Donald Solomon, the ex-chief of East Washington Borough, extorted money in exchange for protecting fake drug transactions staged by the FBI, and he made threats against a politician and a former girlfriend, the latter resulting in a drive-by shooting that damaged a car, authorities said.
The 56-year-old Solomon and his attorney declined to comment after the plea, but U. S. Attorney David Hickton called Solomon's actions "stark and brazen criminal conduct" that violated both laws and ethics.
"This is a very important case. It has everything," Hickton said. "It's a public corruption case involving a person of high public trust who said, 'I'm the best cop money can buy.'" According to a grand jury indictment, that's how Solomon referred to himself to an FBI informant posing as a drug dealer.
Solomon faces up to 20 years in prison when he's sentenced May 3 on the three counts of extortion.
Solomon began meeting with the FBI informant in July 2011 and discussed plans to protect the drug deals, the indictment said.
A month later, Solomon sat inside his police cruiser—in uniform and on duty—and watched a multi-kilogram cocaine sale take place in the parking lot of the First Christian Church in East Washington. He accepted $2,500 for that protection— not realizing the deal was a ruse by authorities—and agreed to protect future drug shipments. All told, Solomon was paid $8,800 for protection and for procuring the stun guns.
Solomon also told an undercover FBI agent that a local councilman "needs to be eliminated" and said he was protecting the drug shipments because he needed the money. He also discussed wanting to make an ex-girlfriend "disappear" and stuffing her in a body bag.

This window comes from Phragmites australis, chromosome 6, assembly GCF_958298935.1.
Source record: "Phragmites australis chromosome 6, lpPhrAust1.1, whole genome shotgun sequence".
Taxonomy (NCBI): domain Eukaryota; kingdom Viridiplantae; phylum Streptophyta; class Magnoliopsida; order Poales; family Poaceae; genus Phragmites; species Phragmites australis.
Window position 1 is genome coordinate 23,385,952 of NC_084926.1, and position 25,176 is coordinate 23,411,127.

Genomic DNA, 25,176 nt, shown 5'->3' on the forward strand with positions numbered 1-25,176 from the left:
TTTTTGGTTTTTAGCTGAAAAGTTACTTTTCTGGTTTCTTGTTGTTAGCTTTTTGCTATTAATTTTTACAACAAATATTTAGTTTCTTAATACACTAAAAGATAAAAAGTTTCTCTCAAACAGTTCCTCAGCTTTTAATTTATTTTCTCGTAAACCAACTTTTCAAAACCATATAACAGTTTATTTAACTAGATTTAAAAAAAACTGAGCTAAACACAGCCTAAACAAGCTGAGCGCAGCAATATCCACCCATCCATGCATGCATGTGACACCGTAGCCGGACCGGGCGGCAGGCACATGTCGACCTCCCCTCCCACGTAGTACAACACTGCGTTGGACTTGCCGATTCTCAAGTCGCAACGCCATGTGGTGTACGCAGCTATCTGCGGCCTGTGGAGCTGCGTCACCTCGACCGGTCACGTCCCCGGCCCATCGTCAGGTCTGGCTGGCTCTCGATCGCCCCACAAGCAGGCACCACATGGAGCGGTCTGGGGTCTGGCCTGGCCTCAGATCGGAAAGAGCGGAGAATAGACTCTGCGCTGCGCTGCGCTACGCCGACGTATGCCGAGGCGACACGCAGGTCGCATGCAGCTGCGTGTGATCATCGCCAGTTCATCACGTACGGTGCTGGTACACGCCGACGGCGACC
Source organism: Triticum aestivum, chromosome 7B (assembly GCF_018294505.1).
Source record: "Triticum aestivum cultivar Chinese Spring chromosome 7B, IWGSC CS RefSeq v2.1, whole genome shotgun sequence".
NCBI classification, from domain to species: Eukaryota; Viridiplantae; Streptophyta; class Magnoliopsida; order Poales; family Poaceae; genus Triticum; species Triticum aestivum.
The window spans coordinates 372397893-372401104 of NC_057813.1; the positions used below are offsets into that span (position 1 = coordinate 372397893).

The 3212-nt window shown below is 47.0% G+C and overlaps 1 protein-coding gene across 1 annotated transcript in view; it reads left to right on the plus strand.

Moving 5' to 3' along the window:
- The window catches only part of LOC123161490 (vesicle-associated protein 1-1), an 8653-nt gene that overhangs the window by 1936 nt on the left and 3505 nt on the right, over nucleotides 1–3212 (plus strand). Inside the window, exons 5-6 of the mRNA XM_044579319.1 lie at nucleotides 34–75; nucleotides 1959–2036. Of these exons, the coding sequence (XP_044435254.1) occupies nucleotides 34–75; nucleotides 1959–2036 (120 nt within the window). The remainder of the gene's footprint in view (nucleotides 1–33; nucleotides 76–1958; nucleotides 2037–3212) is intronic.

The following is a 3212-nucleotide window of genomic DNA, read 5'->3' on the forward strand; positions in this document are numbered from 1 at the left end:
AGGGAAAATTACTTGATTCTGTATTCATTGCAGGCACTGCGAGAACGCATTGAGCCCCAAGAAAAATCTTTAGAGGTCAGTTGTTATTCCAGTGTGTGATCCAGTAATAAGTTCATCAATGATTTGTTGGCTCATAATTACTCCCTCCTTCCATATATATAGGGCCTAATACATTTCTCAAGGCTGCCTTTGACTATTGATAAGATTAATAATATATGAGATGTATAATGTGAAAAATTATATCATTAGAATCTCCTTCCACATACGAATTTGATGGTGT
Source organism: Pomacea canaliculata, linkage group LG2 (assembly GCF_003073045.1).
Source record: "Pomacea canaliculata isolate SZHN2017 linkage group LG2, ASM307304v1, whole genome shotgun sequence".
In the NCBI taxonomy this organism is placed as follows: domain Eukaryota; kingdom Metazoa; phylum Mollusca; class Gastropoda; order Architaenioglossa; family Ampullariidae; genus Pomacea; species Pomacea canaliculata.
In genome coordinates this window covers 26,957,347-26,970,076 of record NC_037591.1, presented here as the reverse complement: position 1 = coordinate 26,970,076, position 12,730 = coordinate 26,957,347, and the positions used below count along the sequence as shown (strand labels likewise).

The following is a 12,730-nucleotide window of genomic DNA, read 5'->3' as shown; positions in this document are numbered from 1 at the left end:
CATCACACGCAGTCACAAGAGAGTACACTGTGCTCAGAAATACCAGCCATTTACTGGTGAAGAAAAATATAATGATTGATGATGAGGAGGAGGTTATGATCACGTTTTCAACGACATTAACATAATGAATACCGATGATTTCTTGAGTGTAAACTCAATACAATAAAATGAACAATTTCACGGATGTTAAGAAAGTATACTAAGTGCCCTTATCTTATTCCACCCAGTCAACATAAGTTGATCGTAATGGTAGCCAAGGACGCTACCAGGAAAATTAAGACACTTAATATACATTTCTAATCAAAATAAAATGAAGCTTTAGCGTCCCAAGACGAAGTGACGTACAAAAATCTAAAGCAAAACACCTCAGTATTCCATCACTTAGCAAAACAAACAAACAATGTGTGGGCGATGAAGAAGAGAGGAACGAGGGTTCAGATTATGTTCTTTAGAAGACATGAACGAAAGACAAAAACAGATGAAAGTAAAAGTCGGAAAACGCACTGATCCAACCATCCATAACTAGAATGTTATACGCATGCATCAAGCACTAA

Solomon was hired as chief in October 2010 after serving as a part-time officer for 20 years.
Other details about Solomon's case emerged in October when 41-year-old Timothy D. Johnson, of Washington, Pa., pleaded guilty to illegally possessing silencers and machine guns—one of which Johnson acknowledged using to shoot up the car of another man at Solomon's request in April 2011. Johnson will be sentenced next month.
Johnson's attorney, Lee Markovitz, has said his client was living with the chief's ex-wife when Solomon asked Johnson to intimidate a man who once dated the chief's ex-girlfriend. The FBI has characterized the drive-by target as a drug dealer of whom Solomon was jealous.
Johnson "was asked by Don Solomon to actually go into the home and put a gun to somebody's head" but Johnson, instead, chose a less dangerous option of riddling the man's car with bullets during a drive-by shooting, Markovitz said.
After his arrest in 2011, Solomon initially went back to live with his ex-wife as a condition of his pretrial release, but a federal magistrate allowed him to be confined to another home after she refused to feed him, court records show.
Council in the tiny borough 30 miles southwest of Pittsburgh voted to fire Solomon in November 2011, a month after a grand jury indicted him. Borough solicitor Dennis Makel said Friday, however, that the vote to fire Solomon might not have followed proper procedures, so the council will again vote on it this month.
"I'm still shocked at what I heard today," Makel said. "I think it's pretty nefarious."
Solomon can remain free on bond at home and hold a job until he is sentenced, but must abide by an 11 p.m. to 6 a.m. curfew.